When Isaac’s brother, Charles, died at age 30, in 1817, an accounting of his personal estate showed that Isaac paid the estate $1,142.59, the amount being principle and interest on money borrowed.
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The accounting of Charles Christlieb’s estate shows that Isaac purchased from the estate of his father 109+ acres of land, the purchase price being $1,752. The accounting shows that Isaac paid $1,168 on June 18, 1838; the balance of $584 to be paid off in five equal payments extending from the years 1839–1843.
The 1840 Federal Census listed the following in the household of Isaac Christlip: one male born 1790–1800 (Isaac); one male born 1825–1830 (unknown child); two males born 1830–1835 (Charles & Isaac); 1 male born 1835–1840 (Benjamin); one female born 1800–1810 (wife, Catharine); two females born 1820–1825 (Amanda & Catherine); two females born 1825–1830 (Maria Bell & Sarah). The 1850 census also spelled Isaac’s surname as Christlip.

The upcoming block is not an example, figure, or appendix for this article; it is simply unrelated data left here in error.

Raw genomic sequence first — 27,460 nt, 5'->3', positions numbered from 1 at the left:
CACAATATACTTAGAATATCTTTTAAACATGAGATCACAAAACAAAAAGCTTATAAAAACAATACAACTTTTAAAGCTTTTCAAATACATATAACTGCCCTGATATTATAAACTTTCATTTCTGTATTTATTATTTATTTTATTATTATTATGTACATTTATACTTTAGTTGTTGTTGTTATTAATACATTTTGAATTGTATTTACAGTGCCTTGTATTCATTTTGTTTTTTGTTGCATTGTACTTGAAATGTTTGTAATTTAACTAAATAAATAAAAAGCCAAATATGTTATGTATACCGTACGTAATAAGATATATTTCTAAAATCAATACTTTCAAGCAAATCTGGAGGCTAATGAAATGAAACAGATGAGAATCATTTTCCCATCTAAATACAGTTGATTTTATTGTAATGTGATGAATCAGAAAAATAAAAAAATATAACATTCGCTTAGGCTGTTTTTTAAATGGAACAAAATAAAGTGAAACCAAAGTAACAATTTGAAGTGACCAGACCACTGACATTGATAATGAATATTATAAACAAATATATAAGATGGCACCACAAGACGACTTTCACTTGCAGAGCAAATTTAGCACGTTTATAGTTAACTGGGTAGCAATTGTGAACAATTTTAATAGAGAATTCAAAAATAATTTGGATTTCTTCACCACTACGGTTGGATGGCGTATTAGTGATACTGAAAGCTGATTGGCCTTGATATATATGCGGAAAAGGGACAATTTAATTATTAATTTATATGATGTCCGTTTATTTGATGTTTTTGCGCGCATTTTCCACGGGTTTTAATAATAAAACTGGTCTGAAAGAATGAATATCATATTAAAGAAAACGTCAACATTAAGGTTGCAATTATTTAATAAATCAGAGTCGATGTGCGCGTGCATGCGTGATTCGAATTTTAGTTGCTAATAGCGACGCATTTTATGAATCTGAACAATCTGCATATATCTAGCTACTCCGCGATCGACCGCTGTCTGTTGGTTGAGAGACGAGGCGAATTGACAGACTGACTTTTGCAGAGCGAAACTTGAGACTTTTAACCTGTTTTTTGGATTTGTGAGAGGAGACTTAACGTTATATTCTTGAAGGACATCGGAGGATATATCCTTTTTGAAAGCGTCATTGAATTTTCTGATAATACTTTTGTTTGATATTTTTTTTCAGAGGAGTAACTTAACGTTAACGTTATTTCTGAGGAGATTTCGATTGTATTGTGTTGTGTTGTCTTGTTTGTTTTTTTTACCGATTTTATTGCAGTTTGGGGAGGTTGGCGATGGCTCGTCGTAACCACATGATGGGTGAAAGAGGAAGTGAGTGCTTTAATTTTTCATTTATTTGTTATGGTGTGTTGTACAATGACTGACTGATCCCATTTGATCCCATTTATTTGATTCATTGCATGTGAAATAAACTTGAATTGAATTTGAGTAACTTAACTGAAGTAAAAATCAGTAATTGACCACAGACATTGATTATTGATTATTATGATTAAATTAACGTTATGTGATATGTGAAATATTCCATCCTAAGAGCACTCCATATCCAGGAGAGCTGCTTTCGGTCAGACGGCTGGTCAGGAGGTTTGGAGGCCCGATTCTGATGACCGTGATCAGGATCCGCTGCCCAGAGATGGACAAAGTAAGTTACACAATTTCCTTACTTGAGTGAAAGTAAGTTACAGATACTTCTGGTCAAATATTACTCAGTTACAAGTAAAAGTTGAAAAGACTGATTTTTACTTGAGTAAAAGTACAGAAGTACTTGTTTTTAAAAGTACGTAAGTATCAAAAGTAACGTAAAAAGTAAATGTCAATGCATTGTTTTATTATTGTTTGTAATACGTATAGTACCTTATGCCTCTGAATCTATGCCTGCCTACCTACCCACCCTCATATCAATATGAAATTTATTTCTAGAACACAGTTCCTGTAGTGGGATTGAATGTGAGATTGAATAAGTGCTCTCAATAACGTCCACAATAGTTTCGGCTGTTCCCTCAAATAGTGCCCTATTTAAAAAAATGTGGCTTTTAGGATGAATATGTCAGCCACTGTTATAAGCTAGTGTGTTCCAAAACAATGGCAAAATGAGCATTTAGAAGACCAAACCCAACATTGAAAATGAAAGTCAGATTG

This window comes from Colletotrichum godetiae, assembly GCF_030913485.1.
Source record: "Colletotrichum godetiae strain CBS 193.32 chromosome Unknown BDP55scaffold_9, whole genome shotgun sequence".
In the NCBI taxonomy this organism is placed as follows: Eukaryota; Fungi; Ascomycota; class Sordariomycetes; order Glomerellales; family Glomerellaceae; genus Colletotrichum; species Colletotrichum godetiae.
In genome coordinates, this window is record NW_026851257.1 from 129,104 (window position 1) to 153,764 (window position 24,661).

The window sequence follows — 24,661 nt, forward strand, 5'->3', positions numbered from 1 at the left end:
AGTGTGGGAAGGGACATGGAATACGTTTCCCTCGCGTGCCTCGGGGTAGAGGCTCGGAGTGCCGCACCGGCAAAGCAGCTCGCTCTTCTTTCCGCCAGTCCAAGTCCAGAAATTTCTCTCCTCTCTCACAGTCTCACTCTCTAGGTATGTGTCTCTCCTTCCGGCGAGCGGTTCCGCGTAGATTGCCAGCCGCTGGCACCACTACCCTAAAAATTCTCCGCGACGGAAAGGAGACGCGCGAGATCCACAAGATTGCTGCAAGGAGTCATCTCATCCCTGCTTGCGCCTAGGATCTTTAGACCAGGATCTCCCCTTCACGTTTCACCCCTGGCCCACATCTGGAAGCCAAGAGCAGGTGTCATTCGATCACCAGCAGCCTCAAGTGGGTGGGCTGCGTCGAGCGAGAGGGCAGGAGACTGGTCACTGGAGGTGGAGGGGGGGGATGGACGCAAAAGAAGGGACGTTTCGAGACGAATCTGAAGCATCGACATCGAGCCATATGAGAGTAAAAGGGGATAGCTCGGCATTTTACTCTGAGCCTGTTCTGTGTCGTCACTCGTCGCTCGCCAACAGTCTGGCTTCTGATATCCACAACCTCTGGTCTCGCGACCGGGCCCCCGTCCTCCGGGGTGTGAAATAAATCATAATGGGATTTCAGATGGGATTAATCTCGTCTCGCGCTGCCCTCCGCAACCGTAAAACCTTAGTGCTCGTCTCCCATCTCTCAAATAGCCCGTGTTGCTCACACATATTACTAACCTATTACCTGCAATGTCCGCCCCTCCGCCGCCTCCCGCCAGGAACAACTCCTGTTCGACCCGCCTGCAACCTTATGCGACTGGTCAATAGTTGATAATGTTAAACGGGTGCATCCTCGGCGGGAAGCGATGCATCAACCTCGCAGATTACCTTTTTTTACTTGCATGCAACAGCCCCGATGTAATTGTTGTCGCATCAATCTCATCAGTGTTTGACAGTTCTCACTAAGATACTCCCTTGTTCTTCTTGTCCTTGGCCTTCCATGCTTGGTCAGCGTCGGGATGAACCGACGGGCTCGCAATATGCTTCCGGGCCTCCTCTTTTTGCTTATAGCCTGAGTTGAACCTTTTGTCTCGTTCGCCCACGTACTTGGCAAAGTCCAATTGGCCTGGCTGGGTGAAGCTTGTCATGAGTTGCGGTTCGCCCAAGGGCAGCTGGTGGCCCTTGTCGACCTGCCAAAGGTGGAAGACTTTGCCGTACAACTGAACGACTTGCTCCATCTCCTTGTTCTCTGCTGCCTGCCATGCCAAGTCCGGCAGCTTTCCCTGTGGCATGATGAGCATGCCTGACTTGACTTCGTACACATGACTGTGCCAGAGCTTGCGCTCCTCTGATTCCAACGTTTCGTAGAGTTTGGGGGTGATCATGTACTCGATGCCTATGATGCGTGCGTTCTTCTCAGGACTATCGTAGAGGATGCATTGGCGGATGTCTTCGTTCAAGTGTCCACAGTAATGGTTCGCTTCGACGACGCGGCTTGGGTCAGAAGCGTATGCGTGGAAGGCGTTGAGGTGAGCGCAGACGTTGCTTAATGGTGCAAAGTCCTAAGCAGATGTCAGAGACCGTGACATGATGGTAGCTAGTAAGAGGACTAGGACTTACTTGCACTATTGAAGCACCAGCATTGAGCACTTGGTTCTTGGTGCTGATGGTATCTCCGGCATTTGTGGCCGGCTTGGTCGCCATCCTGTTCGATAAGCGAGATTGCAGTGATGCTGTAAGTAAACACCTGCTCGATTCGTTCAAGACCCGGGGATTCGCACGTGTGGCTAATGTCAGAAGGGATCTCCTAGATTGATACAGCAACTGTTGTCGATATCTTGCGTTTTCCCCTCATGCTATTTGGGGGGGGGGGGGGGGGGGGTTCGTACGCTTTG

On 6 February 1843, Isaac Christlieb gave notice to the Cumberland County Court that he intended to apply for a license to operate a tavern in his home in Mifflin Township, as shown below in Isaac’s is fine hand.
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Appending the above was an endorsement by sixteen of his neighbors, who attested to his “repute, honesty and temperance.” Isaac Christlieb’s license to operate a tavern was approved.
Although Isaac was successful in obtaining his tavern license, not all in the neighborhood approved. When it came time to renew the license the following year, 41 members of the community petitioned the Cumberland County Court of Quarterly Sessions stating:
“We the subscribers citizens of said Mifflin Township and of neighbouring Townships . . . remonstrate against the granting of any such license to said Christlieb or any other person who might apply believing as we do that there is no amount of traveling on any road through Mifflin Township requiring a public house and being fully persuaded that a tavern in any part of our township must tend to evil . . . upon the morals, peace, and happiness of the community.”
Objections by the citizenry was ineffective; documentation shows that the Court renewed Isaac Christlieb’s license in 1844 and yearly thereafter through 1849.
Isaac Christlieb's store and tavern as it appeared ca. 1900. Greatly enlarged